The next vote is by the Arlington County Board on March 16th for that $23 million in hotel taxes we were talking about earlier. Two out of five Arlington board members— Erik Gutshall and Matt de Ferranti — have expressed a hesitancy to vote on this package, unless Amazon plays more of a role with listening to the local community’s concerns (if you are in Virginia, they would be great people to reach out to).

The head of the Arlington County Board, however, has very vocally supported the HQ2 bid. The chair immediately assuaged the public that the deal was going forward in Crystal City after the one in NYC collapsed, and it seems unlikely that he will allow dissent from Gutshall and Ferranti to jeopardize the 25,000 jobs he’s trying to bring to Virginia. The only way those two would break rank is if they receive intense public pressure from their constituents to do so.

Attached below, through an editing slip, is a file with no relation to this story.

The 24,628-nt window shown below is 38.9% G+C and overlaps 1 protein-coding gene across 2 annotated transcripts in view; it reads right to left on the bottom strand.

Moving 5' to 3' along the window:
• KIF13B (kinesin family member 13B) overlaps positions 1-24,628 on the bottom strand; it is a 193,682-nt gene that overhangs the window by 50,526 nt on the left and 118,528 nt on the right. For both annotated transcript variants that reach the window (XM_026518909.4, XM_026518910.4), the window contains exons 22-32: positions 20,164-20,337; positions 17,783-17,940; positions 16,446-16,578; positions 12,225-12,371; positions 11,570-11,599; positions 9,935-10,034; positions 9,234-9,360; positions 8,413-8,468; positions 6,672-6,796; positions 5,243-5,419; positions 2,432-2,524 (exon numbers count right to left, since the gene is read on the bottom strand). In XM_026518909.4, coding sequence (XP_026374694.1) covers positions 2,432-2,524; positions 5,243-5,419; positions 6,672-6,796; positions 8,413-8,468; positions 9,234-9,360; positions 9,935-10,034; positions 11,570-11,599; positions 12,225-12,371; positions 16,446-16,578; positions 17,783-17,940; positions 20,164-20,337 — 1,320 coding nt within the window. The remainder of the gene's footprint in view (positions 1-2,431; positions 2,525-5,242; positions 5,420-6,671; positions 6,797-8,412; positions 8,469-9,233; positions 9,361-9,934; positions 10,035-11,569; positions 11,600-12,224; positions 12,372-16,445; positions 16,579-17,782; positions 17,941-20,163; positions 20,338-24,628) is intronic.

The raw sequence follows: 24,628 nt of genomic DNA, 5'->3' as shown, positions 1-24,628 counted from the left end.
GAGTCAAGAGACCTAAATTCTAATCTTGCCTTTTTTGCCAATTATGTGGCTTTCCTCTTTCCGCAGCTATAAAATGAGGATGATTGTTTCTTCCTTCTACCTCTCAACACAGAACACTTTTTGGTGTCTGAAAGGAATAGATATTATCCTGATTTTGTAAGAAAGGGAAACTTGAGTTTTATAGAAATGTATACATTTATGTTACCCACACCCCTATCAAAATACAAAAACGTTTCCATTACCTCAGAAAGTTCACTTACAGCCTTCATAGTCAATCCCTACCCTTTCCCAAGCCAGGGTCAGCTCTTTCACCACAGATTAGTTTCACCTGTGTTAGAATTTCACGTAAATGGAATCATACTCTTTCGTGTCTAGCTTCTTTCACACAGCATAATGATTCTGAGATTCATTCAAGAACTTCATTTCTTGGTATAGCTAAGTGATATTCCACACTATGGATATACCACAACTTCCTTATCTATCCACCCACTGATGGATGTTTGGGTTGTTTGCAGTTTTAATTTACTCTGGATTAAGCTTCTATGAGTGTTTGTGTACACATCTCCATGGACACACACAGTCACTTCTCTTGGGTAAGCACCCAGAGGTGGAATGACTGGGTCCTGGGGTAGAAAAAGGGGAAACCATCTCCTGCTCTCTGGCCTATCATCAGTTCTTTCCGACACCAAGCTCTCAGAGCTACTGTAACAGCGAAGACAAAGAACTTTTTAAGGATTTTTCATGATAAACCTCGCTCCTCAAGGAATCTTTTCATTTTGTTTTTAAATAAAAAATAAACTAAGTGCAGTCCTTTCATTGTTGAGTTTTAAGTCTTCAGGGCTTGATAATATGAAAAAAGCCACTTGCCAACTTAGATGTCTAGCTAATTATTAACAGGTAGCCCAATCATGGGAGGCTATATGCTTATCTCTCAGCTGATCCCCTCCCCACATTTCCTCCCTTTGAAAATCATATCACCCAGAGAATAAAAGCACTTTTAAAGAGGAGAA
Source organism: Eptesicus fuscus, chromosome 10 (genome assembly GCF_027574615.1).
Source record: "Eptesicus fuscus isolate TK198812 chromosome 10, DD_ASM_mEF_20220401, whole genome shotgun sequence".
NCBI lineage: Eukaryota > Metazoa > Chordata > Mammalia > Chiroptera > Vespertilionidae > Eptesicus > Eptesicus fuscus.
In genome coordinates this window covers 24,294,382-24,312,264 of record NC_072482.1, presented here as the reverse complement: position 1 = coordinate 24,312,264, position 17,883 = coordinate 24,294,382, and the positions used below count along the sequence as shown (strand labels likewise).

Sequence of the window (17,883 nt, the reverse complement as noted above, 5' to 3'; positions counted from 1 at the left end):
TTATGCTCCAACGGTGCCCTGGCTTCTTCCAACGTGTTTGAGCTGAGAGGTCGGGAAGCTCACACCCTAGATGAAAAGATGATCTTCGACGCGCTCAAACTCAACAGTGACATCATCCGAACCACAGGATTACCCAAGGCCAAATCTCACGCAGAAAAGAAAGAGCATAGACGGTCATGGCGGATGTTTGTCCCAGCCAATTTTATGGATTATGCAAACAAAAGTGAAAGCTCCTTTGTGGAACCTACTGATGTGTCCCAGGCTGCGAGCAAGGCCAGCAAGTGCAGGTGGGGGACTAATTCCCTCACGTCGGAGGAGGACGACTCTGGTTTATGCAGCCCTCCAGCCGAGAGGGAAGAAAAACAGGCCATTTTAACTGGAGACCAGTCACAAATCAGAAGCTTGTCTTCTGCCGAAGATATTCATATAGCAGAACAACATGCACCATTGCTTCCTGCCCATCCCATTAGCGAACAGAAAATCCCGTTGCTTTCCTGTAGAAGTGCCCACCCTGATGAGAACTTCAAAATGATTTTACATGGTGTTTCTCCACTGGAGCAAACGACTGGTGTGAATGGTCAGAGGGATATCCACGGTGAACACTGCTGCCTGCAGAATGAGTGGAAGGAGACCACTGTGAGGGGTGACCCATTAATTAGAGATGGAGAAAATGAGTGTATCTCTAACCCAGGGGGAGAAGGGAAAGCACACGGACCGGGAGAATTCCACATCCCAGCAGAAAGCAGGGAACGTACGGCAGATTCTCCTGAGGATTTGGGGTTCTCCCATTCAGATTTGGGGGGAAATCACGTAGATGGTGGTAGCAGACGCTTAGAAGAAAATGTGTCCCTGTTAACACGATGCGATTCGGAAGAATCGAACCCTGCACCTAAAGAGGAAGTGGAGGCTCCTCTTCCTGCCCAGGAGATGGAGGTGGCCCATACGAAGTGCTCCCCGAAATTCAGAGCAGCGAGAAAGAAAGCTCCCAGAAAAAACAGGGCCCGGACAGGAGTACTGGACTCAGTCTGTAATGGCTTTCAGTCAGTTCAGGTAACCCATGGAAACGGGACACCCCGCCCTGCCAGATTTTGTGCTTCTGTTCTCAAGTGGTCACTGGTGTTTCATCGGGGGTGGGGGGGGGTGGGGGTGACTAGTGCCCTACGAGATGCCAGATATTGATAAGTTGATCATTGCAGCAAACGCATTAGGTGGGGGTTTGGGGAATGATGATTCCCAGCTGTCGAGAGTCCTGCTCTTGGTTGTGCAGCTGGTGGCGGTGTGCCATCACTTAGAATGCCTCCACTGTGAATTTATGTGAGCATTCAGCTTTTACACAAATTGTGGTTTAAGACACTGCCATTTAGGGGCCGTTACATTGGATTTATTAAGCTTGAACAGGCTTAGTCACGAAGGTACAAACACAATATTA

I have heard a lot of my friends in the Greater District of Columbia area bemoan the coming of Amazon and the change of culture that will inevitably come with it. Amazon will assert its influence, not only on Northern Virginia, but DC, Maryland, and the federal government as well. We only need to look at Seattle and San Francisco to know that such influence will lead to greater deregulation in tech, a lessening of labor laws, a rise in housing costs, and God knows what else.

This fate, though, is not an inevitability.

In fact, it’s something that New York City has proven can be resisted, but it requires that you put in some effort to do so. The policy window to stop Amazon is now, but it closes very soon.

Will you put in the time to say no: “I do not support taxpayer funds being given over to Amazon”?

The number to contact the Arlington County Board is 703–228–3130.

In order of flip-ability, the members to contact are:

  • Erik Gutshall, Member
  • Matt de Ferranti, Member
  • Katie Cristol, Member
  • Libby Garvey, Vice Chair
  • Christian Dorsey, Chair

People are protesting Amazon in Virginia.

Will you join them?